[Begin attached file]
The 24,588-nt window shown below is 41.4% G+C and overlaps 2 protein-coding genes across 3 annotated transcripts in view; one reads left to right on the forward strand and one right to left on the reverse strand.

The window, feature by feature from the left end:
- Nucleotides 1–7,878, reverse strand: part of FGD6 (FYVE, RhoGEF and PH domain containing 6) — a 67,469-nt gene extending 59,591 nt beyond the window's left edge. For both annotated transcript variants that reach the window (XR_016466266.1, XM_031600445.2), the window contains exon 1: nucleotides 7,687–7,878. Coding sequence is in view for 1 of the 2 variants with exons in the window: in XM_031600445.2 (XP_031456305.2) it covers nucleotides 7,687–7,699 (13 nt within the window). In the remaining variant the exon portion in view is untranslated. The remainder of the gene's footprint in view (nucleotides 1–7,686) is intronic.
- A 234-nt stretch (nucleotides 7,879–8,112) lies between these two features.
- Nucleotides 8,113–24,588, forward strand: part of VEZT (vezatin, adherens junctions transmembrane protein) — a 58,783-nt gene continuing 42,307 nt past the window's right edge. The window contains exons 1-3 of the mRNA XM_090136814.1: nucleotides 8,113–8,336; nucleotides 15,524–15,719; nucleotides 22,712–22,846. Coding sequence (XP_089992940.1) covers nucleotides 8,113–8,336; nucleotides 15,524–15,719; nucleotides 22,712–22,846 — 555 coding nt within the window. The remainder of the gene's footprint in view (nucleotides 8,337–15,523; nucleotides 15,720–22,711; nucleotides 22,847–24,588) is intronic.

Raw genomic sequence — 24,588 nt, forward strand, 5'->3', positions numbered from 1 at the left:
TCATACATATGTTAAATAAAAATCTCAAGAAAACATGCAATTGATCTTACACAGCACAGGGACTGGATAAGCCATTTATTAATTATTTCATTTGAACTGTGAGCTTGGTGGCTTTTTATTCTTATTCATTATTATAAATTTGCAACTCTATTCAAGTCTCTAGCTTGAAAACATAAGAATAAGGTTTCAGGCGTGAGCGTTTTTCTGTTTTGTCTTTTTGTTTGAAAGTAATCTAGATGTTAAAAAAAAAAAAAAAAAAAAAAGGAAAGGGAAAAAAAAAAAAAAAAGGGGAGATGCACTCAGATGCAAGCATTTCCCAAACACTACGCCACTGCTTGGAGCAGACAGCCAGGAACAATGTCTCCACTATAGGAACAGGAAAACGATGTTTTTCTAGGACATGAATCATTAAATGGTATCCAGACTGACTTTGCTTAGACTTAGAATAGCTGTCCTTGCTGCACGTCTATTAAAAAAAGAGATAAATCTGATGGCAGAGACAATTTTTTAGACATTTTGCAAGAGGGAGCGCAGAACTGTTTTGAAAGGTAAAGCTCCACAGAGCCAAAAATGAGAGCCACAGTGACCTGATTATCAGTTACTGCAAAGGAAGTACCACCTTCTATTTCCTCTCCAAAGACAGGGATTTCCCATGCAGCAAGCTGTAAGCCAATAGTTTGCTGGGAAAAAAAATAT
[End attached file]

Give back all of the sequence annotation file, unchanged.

The 24,588-nt window shown below is 41.4% G+C and overlaps 2 protein-coding genes across 3 annotated transcripts in view; one reads left to right on the forward strand and one right to left on the reverse strand.

The window, feature by feature from the left end:
- Nucleotides 1–7,878, reverse strand: part of FGD6 (FYVE, RhoGEF and PH domain containing 6) — a 67,469-nt gene extending 59,591 nt beyond the window's left edge. For both annotated transcript variants that reach the window (XR_016466266.1, XM_031600445.2), the window contains exon 1: nucleotides 7,687–7,878. Coding sequence is in view for 1 of the 2 variants with exons in the window: in XM_031600445.2 (XP_031456305.2) it covers nucleotides 7,687–7,699 (13 nt within the window). In the remaining variant the exon portion in view is untranslated. The remainder of the gene's footprint in view (nucleotides 1–7,686) is intronic.
- A 234-nt stretch (nucleotides 7,879–8,112) lies between these two features.
- Nucleotides 8,113–24,588, forward strand: part of VEZT (vezatin, adherens junctions transmembrane protein) — a 58,783-nt gene continuing 42,307 nt past the window's right edge. The window contains exons 1-3 of the mRNA XM_090136814.1: nucleotides 8,113–8,336; nucleotides 15,524–15,719; nucleotides 22,712–22,846. Coding sequence (XP_089992940.1) covers nucleotides 8,113–8,336; nucleotides 15,524–15,719; nucleotides 22,712–22,846 — 555 coding nt within the window. The remainder of the gene's footprint in view (nucleotides 8,337–15,523; nucleotides 15,720–22,711; nucleotides 22,847–24,588) is intronic.

Raw genomic sequence — 24,588 nt, forward strand, 5'->3', positions numbered from 1 at the left:
TCATACATATGTTAAATAAAAATCTCAAGAAAACATGCAATTGATCTTACACAGCACAGGGACTGGATAAGCCATTTATTAATTATTTCATTTGAACTGTGAGCTTGGTGGCTTTTTATTCTTATTCATTATTATAAATTTGCAACTCTATTCAAGTCTCTAGCTTGAAAACATAAGAATAAGGTTTCAGGCGTGAGCGTTTTTCTGTTTTGTCTTTTTGTTTGAAAGTAATCTAGATGTTAAAAAAAAAAAAAAAAAAAAAAGGAAAGGGAAAAAAAAAAAAAAAAGGGGAGATGCACTCAGATGCAAGCATTTCCCAAACACTACGCCACTGCTTGGAGCAGACAGCCAGGAACAATGTCTCCACTATAGGAACAGGAAAACGATGTTTTTCTAGGACATGAATCATTAAATGGTATCCAGACTGACTTTGCTTAGACTTAGAATAGCTGTCCTTGCTGCACGTCTATTAAAAAAAGAGATAAATCTGATGGCAGAGACAATTTTTTAGACATTTTGCAAGAGGGAGCGCAGAACTGTTTTGAAAGGTAAAGCTCCACAGAGCCAAAAATGAGAGCCACAGTGACCTGATTATCAGTTACTGCAAAGGAAGTACCACCTTCTATTTCCTCTCCAAAGACAGGGATTTCCCATGCAGCAAGCTGTAAGCCAATAGTTTGCTGGGAAAAAAAATAT